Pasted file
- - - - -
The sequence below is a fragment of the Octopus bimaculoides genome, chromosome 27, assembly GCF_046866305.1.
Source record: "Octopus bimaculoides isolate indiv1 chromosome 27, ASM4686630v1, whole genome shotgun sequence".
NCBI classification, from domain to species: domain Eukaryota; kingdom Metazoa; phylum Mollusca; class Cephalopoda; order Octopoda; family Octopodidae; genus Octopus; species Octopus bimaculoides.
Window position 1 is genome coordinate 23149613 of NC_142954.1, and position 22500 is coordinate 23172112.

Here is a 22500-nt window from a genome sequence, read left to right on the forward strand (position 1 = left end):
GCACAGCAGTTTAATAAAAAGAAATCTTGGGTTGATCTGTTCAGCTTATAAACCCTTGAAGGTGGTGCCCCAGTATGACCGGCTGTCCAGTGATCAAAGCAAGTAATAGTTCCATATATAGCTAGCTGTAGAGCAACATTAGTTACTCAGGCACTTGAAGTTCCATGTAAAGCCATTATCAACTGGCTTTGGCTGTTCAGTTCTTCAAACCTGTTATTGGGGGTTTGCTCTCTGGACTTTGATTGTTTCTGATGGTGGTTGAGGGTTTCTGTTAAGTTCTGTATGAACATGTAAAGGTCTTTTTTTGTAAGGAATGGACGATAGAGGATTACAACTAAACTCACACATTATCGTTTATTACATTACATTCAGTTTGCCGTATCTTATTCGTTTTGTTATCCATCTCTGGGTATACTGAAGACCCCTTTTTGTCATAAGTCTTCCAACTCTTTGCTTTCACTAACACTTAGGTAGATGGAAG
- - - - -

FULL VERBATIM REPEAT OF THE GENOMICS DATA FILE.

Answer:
The sequence below is a fragment of the Octopus bimaculoides genome, chromosome 27, assembly GCF_046866305.1.
Source record: "Octopus bimaculoides isolate indiv1 chromosome 27, ASM4686630v1, whole genome shotgun sequence".
NCBI classification, from domain to species: domain Eukaryota; kingdom Metazoa; phylum Mollusca; class Cephalopoda; order Octopoda; family Octopodidae; genus Octopus; species Octopus bimaculoides.
Window position 1 is genome coordinate 23149613 of NC_142954.1, and position 22500 is coordinate 23172112.

Here is a 22500-nt window from a genome sequence, read left to right on the forward strand (position 1 = left end):
GCACAGCAGTTTAATAAAAAGAAATCTTGGGTTGATCTGTTCAGCTTATAAACCCTTGAAGGTGGTGCCCCAGTATGACCGGCTGTCCAGTGATCAAAGCAAGTAATAGTTCCATATATAGCTAGCTGTAGAGCAACATTAGTTACTCAGGCACTTGAAGTTCCATGTAAAGCCATTATCAACTGGCTTTGGCTGTTCAGTTCTTCAAACCTGTTATTGGGGGTTTGCTCTCTGGACTTTGATTGTTTCTGATGGTGGTTGAGGGTTTCTGTTAAGTTCTGTATGAACATGTAAAGGTCTTTTTTTGTAAGGAATGGACGATAGAGGATTACAACTAAACTCACACATTATCGTTTATTACATTACATTCAGTTTGCCGTATCTTATTCGTTTTGTTATCCATCTCTGGGTATACTGAAGACCCCTTTTTGTCATAAGTCTTCCAACTCTTTGCTTTCACTAACACTTAGGTAGATGGAAG